Double standards exist on Final Jeopardy in regard to correct spelling. I am so disappointed in Trebek and the judges. A teacher should at least be held to the same standard as a child!

  5. aaaa says:

    If the spelling changes the pronounciation, in general they’re called wrong in FJ!.

    The Jesus Jones question in Those “R” are the Top 10 Hits category had two possible answers: Right Here Right Now (the answer given by Alex on the triple stumper) and Real Real Real, both top 10 US hits in 1991.

  6. vj says:

    @johnblahuta – I LOVE fikkle puns :):)

  7. vj says:

    @Keith – I have given up trying to explain the spelling thing esp. as to that “poor” child. LOL. It has been explained a million times online that the kid put an extra T in there — all to no avail.

    I agree that it was a poor clue – I think that technically even if you didn’t know who it was but you knew a water nymph was a naiad, you could have got it.

    I believe the two ladies who put in the first name knew who it was, even if Anne didn’t spell it right. There have been times when putting in the first name when you didn’t have to turned out to be foolhardy.

  8. john blahuta says:

    i think j should clarify the rule(s) once and for all or NOT use a clue for fj that could be contested or become an issue. they know by now that pronunciation etc were fikkle points – sorry for the pathetic pun – not just once.

    i hope the tension is off a bit a the TT will provide us with some entertaining and high scoring games.

  9. Keith Williams says:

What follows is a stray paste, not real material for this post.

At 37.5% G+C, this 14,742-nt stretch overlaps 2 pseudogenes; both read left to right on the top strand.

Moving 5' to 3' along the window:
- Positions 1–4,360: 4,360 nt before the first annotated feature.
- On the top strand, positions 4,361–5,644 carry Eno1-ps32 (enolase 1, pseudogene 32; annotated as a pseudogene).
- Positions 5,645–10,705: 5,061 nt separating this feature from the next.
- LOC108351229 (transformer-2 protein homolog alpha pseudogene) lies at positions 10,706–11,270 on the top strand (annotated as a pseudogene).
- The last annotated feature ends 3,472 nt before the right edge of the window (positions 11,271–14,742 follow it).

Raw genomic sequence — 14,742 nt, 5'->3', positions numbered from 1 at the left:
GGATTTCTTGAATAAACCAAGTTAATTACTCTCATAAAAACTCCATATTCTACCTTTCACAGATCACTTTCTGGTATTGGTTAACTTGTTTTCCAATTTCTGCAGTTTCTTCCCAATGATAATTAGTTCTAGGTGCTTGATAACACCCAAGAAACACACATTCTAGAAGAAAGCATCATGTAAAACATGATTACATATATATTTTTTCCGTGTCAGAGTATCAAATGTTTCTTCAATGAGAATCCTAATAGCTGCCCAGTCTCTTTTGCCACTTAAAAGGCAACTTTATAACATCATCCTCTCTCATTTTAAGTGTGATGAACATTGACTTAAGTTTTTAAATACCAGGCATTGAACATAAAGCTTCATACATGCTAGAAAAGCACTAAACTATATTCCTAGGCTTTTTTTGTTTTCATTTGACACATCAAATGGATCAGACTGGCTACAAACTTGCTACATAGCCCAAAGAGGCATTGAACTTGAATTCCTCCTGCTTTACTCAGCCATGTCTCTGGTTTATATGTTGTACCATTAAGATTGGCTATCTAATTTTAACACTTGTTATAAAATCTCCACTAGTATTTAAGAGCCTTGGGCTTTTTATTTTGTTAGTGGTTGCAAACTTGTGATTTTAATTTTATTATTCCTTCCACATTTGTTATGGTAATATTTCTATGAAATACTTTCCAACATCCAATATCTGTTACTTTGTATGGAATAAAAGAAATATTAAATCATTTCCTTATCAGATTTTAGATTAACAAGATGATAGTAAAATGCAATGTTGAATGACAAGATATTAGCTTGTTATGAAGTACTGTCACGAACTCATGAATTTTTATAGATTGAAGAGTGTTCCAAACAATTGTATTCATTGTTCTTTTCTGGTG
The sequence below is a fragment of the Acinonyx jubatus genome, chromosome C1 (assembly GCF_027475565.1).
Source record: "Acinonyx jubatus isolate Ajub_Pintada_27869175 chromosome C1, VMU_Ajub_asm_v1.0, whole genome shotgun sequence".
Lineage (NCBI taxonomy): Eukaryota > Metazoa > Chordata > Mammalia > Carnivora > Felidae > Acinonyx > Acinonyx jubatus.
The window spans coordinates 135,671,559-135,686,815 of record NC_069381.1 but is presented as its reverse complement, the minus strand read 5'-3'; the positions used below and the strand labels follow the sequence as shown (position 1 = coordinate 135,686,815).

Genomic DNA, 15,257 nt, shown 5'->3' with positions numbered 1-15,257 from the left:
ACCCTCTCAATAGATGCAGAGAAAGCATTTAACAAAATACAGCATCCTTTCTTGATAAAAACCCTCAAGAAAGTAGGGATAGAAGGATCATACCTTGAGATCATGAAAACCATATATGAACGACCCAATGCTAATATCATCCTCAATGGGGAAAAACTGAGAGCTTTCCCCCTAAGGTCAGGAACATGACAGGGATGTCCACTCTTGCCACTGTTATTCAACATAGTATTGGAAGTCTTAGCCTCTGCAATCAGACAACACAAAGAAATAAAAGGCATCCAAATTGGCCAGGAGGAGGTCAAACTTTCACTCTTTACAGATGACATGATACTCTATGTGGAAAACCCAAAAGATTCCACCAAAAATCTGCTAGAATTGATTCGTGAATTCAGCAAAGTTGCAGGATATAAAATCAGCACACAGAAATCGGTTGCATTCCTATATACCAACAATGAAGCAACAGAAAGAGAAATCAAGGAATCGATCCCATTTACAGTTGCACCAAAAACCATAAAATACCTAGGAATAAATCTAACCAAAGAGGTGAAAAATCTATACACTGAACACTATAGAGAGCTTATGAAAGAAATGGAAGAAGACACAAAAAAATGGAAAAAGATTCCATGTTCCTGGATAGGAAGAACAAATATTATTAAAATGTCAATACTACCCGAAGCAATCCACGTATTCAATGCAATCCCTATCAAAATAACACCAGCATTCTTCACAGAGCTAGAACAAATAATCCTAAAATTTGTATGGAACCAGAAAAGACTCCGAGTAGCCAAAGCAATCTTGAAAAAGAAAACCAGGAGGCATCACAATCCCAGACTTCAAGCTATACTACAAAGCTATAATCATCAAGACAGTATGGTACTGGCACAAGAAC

The judges have been very consistent over the years – they’ll accept a misspelled response as long as it does not change the pronunciation (as that extra “t” did with the kid – and who cares, he would have lost anyway). The producers could do a better job of making this clear.

    vj, I am wondering the same thing. I knew the word “naiad” but could not remember how to spell Diana’s last name. I would have spelled it “Niad” because the clue asks for a homophone.

    The clue as written is really weak – there are two distinct routes to get to the correct response. It’s worthy of a first- or second-tier clue in one of the main rounds.

  10. Bette says:

    I’ve loved Jeopardy forever, but I call bullshit! Jeopardy called a CHILD wrong for a spelling mistake in the kids’ competition a couple of months ago, but they rule an ADULT is correct for wrong spelling? What crap!!

  11. vj says:

    I am curious, though, to know if they would have accepted the spelling ‘naiad’

  12. Charlie E. says:

    Apparently the “correct spelling” rule only applies to a 12 year-old attempting to spell “emancipation” during “Kids Week”. SMH!

  13. Nate says:

    No they don’t need correct spelling as long as you didn’t add a syllable or change the way the word is pronounced.

  14. Charles Jenkins says:

    Anne spelled Diana Nyad’s name incorrectly. She spelled it Nayad. She should not have won. The judges slipped up and this should be corrected

  15. Melanie E. says:

    Don’t they require absolutely correct spellings in Final Jeopardy? Anne did not spell “Nyad” correctly.